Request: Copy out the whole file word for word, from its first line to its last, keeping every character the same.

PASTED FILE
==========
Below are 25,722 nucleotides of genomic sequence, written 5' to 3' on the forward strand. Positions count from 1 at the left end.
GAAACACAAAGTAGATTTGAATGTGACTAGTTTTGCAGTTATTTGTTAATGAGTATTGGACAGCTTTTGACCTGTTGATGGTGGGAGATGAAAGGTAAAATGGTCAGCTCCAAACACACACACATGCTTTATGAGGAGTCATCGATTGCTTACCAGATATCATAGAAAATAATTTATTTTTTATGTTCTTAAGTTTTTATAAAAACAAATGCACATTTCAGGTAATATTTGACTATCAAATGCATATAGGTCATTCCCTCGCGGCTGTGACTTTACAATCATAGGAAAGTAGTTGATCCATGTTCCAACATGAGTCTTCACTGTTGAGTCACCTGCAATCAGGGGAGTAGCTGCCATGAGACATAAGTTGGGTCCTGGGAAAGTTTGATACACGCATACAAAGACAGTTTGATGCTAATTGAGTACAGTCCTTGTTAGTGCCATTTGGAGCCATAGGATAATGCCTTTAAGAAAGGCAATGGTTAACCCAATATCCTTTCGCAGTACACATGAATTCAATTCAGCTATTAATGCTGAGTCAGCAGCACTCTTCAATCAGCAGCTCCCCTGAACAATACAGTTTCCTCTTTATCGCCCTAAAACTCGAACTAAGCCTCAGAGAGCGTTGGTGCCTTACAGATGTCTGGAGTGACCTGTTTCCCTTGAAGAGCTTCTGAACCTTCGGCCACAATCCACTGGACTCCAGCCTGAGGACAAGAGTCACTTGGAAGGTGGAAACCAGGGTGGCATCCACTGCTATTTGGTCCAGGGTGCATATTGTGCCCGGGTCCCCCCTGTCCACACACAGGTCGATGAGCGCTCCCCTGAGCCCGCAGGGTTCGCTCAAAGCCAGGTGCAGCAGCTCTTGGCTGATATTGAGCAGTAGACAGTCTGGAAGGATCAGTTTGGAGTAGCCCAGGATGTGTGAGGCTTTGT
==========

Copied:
Below are 25,722 nucleotides of genomic sequence, written 5' to 3' on the forward strand. Positions count from 1 at the left end.
GAAACACAAAGTAGATTTGAATGTGACTAGTTTTGCAGTTATTTGTTAATGAGTATTGGACAGCTTTTGACCTGTTGATGGTGGGAGATGAAAGGTAAAATGGTCAGCTCCAAACACACACACATGCTTTATGAGGAGTCATCGATTGCTTACCAGATATCATAGAAAATAATTTATTTTTTATGTTCTTAAGTTTTTATAAAAACAAATGCACATTTCAGGTAATATTTGACTATCAAATGCATATAGGTCATTCCCTCGCGGCTGTGACTTTACAATCATAGGAAAGTAGTTGATCCATGTTCCAACATGAGTCTTCACTGTTGAGTCACCTGCAATCAGGGGAGTAGCTGCCATGAGACATAAGTTGGGTCCTGGGAAAGTTTGATACACGCATACAAAGACAGTTTGATGCTAATTGAGTACAGTCCTTGTTAGTGCCATTTGGAGCCATAGGATAATGCCTTTAAGAAAGGCAATGGTTAACCCAATATCCTTTCGCAGTACACATGAATTCAATTCAGCTATTAATGCTGAGTCAGCAGCACTCTTCAATCAGCAGCTCCCCTGAACAATACAGTTTCCTCTTTATCGCCCTAAAACTCGAACTAAGCCTCAGAGAGCGTTGGTGCCTTACAGATGTCTGGAGTGACCTGTTTCCCTTGAAGAGCTTCTGAACCTTCGGCCACAATCCACTGGACTCCAGCCTGAGGACAAGAGTCACTTGGAAGGTGGAAACCAGGGTGGCATCCACTGCTATTTGGTCCAGGGTGCATATTGTGCCCGGGTCCCCCCTGTCCACACACAGGTCGATGAGCGCTCCCCTGAGCCCGCAGGGTTCGCTCAAAGCCAGGTGCAGCAGCTCTTGGCTGATATTGAGCAGTAGACAGTCTGGAAGGATCAGTTTGGAGTAGCCCAGGATGTGTGAGGCTTTGT